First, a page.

County Fire Service leads way in carbon monoxide prevention

Lynn Griffiths, Shropshire MP Philip Dunne, Danielle Thomas-Jones and Station Manager Shaun Baker at the launch of the carbon monoxide awareness campaign in the House of Commons last Summer

Fire officers are helping to educate the Shropshire public about the dangers of carbon monoxide poisoning after the tragic death of 14-year-old Hannah Thomas-Jones.

Shropshire Fire and Rescue Service is also supporting a nationwide campaign to protect people from “the silent killer.”

Station Manager Shaun Baker told a coroner today how he carried out a reconstruction of the event leading up to the teenager’s death in a family camping tragedy in Bucknell, Shropshire as part of a joint investigation with police in May last year.

The girl died after a barbecue was left inside the tent for the family to keep warm. The teenager was killed by fumes from the barbecue placed inside the tent to keep her family warm, the coroner ruled. Hannah was pronounced dead by paramedics the morning after she arrived at the site behind the Baron of Beef pub in Bucknell.

An inquest at Wem Coroner’s Court heard her stepfather Phil Jones, mother Danielle and her 11-year-old brother, were also found unconscious inside the tent and rushed to hospital, but survived.

The hearing heard the family, from Wilmslow in Cheshire, arrived at the campsite on May 5 last year and watched a football match in the pub before going to their tent for a barbecue.

Hannah’s mother, giving evidence, said: “It was clear the barbecue had burned down. We wanted to take it into the porch area of the tent. We were cold and I thought the children would be cold. We made it effectively fire-proof, but we didn’t understand the dangers of carbon monoxide.”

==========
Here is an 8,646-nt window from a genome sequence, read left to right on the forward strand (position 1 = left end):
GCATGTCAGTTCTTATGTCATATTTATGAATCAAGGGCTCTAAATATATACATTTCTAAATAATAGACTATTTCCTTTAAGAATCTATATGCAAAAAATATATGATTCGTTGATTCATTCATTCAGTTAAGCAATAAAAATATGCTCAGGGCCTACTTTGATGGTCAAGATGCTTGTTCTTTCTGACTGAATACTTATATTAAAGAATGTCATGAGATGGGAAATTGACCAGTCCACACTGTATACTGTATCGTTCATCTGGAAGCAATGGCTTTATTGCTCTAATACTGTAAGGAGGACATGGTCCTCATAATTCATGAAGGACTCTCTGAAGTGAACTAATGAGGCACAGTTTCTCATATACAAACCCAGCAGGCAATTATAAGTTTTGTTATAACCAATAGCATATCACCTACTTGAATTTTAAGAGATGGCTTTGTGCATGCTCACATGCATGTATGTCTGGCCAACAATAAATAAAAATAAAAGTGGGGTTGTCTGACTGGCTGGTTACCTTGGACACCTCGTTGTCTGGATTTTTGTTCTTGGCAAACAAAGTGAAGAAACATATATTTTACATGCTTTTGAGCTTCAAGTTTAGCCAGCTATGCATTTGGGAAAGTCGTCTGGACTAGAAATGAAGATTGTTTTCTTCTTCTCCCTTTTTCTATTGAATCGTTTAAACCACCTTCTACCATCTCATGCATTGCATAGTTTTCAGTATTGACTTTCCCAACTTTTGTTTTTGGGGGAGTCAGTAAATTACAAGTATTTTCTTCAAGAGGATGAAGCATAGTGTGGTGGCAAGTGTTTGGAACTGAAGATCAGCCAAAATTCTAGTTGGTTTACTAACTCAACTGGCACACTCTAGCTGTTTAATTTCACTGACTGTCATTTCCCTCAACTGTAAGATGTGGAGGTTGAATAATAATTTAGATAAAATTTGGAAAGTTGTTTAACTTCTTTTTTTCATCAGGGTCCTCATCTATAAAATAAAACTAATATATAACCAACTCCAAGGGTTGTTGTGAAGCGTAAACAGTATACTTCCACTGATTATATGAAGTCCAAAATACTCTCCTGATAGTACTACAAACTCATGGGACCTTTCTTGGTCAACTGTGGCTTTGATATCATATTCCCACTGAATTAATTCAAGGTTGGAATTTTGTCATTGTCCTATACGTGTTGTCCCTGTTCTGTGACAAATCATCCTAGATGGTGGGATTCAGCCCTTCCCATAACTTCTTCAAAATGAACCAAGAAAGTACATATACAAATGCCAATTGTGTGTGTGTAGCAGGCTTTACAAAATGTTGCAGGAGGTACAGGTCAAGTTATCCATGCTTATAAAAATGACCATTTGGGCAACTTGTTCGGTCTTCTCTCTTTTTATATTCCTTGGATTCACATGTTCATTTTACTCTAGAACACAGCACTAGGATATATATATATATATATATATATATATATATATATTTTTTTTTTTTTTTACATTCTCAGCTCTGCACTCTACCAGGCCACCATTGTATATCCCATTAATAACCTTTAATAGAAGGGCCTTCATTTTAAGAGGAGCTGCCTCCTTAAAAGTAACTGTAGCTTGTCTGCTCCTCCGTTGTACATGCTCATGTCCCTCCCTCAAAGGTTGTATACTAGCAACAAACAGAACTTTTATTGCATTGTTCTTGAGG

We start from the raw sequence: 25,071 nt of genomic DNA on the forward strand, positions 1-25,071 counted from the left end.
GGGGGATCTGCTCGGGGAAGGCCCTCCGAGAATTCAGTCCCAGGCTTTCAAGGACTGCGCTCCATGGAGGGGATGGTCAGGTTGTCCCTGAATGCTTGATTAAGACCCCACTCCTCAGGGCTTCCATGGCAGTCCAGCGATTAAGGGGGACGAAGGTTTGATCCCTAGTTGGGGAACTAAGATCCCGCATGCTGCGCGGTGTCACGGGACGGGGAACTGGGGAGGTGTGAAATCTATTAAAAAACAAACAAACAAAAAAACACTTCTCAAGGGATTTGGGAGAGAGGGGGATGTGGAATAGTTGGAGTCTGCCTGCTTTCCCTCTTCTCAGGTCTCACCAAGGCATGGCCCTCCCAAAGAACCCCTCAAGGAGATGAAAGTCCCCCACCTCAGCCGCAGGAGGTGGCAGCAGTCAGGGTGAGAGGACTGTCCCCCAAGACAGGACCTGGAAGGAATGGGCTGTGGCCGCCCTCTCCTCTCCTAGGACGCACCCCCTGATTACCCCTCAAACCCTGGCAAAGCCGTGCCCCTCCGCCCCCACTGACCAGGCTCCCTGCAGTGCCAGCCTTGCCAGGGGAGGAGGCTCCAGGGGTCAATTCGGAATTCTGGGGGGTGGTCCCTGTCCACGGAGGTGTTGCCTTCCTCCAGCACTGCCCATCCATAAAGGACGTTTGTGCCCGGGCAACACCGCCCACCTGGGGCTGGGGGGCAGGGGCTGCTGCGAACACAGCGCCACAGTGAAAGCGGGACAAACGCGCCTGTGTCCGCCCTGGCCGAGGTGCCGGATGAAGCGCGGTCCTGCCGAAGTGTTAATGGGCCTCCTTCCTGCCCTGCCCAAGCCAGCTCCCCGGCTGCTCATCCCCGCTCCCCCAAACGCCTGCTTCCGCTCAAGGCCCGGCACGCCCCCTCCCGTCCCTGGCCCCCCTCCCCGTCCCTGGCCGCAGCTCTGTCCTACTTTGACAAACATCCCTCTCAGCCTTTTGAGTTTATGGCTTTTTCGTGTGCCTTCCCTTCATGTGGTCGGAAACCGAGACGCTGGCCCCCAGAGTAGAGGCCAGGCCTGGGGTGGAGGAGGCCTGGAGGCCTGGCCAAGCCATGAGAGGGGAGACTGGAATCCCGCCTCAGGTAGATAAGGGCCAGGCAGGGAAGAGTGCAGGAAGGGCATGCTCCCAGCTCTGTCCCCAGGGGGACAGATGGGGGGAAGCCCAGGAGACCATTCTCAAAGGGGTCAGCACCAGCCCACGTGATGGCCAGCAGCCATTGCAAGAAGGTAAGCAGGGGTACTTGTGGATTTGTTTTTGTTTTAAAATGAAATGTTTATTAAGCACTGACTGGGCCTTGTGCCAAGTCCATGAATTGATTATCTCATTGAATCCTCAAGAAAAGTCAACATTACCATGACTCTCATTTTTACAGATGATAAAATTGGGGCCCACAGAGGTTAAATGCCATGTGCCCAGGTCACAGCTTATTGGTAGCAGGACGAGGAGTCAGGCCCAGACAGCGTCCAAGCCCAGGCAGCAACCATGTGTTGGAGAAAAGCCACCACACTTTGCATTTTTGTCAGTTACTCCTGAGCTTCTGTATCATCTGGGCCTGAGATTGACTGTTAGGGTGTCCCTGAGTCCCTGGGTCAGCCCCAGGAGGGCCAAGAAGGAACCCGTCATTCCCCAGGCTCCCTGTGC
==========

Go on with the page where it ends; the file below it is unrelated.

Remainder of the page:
Fire incident commander Shaun Baker told the coroner he believed Hannah died because she was facing a different way to the other three.

A reconstruction showed carbon monoxide levels would have been higher at the back of the tent.

Mid and north-west Shropshire coroner John Ellery passed a verdict of accidental death.

Shaun, who was the Incident Commander at the scene on the day the girl died, monitored the CO2 levels inside the tent during the barbecue reconstruction.

“We found that the carbon monoxide levels were different at various parts of the tent.

“Hannah had been at the back of the tent while her family were facing the front.”

The evidence gained by Shropshire Fire and Rescue Service has been shared with MPs and campaigners who have launched a national awareness campaign.

“I reported our findings from this Shropshire tragedy to the Carbon Monoxide Awareness Community Group at meetings held in the House of Commons and House of Lords last year, where I also met Hannah’s mum,” said Shaun.

Community fire safety officers at Shropshire Fire and Rescue Service, who educate the public about fire prevention have now increased their warnings to campers and caravanners in the county as a result of the Shropshire camping tragedy. They have also included it in their fire prevention advice to schools.

For more information about carbon monoxide and caravan and camping safety visit the fire safety advice section.

The national campaign is led by mum Lynn Griffiths who suffered carbon monoxide poisoning with her family in their new home for ten years. The organisation has alerted the Caravan Club and other UK holiday organisations to pass on strong warnings about the dangers of carbon monoxide.

GP surgeries are also receiving more information to help doctors diagnose the signs and symptoms of carbon monoxide poisoning which can mirror mental health issues.

17th January, 2013